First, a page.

Module 1: Unique Barriers to Health Care for Women

Introduction

Why don't people seek health care services when in need and when care is available? The answer to this question is multifold, and it is important to note that lack of awareness about treatment availability and benefits is not the primary issue.(1) Rather, patients face a variety of barriers that combine to prevent them from seeking proper medical attention. These barriers to care include cost, fear of doctors and treatment, cultural beliefs about fatalism, and lack of transportation, among others.

While many people in low- and middle-income countries face these challenges, women disproportionately bear the burden of health inequalities across the globe and are presented with unique barriers to accessing medical care. For example, women and children are disproportionately affected by transportation barriers, which may arise in the form of geographical isolation, lack of public transportation, lack of childcare, or lack of funds to purchase their own mode of transportation.Women are also more likely to work in the informal sector doing informal activities, domestic work, or unpaid family work. 90% of employed women in Africa work in the informal sector, limiting their access to the health insurance or social protection that a formal job often provides. This increases the financial burden of healthcare, since all costs have to then be paid out of pocket. Even when the family can afford the health care costs, cultural norms might prevent women from having control over how the family's money is spent, leaving financial decisions to the husband or male head of the household.(2)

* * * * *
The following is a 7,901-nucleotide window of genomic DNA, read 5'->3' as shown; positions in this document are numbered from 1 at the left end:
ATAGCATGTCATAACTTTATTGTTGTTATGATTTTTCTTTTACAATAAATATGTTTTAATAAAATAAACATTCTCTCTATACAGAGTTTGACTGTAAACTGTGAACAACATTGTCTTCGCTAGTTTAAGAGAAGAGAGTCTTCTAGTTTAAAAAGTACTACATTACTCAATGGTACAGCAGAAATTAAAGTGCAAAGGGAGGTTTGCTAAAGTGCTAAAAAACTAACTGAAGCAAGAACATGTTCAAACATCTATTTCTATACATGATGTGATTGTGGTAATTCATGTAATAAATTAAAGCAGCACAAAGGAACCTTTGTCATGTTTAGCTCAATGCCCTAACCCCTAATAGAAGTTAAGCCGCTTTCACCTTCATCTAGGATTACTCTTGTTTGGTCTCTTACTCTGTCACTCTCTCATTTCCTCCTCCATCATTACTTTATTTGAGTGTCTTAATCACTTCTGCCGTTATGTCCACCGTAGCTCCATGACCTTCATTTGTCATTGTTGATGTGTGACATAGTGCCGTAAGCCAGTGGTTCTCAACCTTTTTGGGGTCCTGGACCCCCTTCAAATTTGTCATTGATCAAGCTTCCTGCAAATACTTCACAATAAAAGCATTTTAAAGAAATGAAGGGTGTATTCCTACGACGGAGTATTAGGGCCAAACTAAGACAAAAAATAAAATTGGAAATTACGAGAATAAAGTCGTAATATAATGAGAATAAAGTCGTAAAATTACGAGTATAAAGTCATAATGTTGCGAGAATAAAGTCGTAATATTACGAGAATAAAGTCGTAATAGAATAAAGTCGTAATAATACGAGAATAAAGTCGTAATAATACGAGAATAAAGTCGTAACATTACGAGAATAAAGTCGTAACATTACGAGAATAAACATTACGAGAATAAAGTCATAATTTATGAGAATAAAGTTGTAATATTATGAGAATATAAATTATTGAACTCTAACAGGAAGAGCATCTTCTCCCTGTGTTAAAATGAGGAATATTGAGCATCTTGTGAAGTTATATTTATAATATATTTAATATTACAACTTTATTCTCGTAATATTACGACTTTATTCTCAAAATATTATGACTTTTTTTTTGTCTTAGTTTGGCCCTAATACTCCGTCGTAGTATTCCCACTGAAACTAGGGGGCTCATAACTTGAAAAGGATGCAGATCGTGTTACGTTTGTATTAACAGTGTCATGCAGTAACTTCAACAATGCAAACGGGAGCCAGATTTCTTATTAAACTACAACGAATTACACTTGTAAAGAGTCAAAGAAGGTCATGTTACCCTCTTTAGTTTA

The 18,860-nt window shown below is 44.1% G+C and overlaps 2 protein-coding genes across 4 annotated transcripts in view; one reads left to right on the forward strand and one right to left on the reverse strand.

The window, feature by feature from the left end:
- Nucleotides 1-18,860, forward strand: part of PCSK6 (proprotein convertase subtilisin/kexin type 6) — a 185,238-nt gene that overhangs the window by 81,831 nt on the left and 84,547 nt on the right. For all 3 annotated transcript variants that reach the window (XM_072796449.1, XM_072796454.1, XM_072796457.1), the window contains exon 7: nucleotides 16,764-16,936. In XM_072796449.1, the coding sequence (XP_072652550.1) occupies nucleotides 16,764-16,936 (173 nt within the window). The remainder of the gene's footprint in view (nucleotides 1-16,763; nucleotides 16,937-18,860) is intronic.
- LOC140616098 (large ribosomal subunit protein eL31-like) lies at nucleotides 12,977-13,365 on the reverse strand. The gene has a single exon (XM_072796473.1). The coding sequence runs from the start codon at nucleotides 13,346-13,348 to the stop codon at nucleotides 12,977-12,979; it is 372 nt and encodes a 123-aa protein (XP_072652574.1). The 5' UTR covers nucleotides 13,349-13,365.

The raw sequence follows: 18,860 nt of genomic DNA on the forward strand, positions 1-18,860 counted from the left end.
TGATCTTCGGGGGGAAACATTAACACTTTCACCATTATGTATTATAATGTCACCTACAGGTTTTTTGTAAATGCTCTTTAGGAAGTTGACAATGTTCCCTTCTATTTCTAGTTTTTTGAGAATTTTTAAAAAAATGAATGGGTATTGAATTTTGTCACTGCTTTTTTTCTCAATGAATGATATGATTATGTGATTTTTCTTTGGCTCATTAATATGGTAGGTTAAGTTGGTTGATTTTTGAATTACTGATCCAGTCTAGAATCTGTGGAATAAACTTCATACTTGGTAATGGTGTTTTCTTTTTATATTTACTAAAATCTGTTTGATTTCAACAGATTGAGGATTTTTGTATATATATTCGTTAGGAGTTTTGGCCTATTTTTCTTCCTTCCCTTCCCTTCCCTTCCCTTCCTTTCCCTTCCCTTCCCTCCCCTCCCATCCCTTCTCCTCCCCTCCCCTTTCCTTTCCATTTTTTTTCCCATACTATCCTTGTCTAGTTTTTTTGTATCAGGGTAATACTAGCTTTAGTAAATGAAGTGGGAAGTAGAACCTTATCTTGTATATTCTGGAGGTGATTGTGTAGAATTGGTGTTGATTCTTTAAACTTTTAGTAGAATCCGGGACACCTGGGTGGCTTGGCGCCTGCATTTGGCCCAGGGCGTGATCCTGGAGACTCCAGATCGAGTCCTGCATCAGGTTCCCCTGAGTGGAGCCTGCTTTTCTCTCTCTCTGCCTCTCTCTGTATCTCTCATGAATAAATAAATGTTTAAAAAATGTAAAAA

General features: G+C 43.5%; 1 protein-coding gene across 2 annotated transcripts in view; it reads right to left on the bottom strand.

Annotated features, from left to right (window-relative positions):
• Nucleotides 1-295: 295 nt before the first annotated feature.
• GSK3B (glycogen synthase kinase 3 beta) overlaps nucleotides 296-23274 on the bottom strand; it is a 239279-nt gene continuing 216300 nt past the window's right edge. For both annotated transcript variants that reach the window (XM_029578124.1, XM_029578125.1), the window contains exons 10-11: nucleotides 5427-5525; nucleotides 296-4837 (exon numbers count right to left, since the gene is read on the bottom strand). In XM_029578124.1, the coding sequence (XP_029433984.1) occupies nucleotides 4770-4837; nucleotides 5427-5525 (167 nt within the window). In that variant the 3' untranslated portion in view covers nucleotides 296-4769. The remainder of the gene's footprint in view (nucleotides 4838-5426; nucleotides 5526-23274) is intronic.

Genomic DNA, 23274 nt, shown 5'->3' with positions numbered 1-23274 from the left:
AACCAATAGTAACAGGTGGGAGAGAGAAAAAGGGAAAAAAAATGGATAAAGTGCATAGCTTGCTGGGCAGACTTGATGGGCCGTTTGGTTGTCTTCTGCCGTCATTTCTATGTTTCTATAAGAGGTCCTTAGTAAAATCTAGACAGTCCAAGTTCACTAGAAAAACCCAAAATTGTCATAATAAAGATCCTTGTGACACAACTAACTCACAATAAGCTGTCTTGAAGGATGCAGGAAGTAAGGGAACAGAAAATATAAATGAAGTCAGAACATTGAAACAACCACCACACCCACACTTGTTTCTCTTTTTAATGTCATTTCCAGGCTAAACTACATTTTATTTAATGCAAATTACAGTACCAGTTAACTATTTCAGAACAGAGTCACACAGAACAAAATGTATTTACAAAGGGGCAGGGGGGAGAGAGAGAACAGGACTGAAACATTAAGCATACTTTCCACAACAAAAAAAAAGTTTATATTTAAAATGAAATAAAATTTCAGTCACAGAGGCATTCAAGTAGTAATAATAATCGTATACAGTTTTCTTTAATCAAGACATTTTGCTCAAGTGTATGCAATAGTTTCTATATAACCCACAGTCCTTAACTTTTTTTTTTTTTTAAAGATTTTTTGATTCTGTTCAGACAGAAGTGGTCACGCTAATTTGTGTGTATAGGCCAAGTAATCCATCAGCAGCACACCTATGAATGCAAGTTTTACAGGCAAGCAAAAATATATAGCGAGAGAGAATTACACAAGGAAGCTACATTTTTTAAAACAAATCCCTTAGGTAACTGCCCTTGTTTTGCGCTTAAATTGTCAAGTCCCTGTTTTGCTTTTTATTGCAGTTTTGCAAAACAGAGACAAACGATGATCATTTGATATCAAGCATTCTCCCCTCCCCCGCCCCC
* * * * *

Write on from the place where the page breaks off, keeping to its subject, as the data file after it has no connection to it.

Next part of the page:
Examples from Eye Care

Although blindness in the developing world is oftentimes curable, many patients do not receive medical attention. One recent study found that "over two thirds of adults over age 40 in a rural Indian population with low vision secondary to cataracts, glaucoma, and refractive error had never sought eye care,"(3) while another study showed that "90 % of the people seeking eye care in poverty-stricken areas in Sri Lanka had similarly had no previous eye care."(4)

The 2019 Global Burden of Disease analysis, led by the Institute for Health Metrics and Evaluation, found that women account for 27% more of the older adults with vision loss than men do. Even after accounting for different demographics "women still had an 18 percent larger share of the burden of cataracts and a 23 percent larger share of the burden of uncorrected refractive errors compared to men."(5) In fact, females of all ages (including children) are more frequently exposed to causative factors, like infectious diseases and malnutrition, and utilize eye healthcare services less often than men.(6) In 2019, women had a 26% higher prevalence of blindness from cataracts, up from 13% higher in 1990.(7)

Why do these drastic inequalities exist? On the surface, there are proximate factors that contribute to health disparities between men and women, such as lower levels of education, literacy, and socioeconomic status. Yet underlying these proximate factors are the ultimate causes of gender inequality. Socially embedded constructs of masculinity, power differentials, and social status are all fundamental factors that manifest in poor health outcomes for women and constrain their ability to access medical care.

Proximate Factors

As discussed, many studies reveal that women receive eye care at a lower rate than men, despite a higher prevalence of eye diseases.(8)(9) Proximate reasons cited for this difference include lower literacy rates among women (10) and the fact that "poor rural women often have less disposable income, or control of finances, than men."(11) In fact, "female literacy remains the strongest independent predictor of health service utilization by women themselves and of the overall population, across all socioeconomic levels."(12) Public health interventions in Southern India have shown that an indirect investment in female education improves all aspects of health, including an increase in the use of already available health services.(13)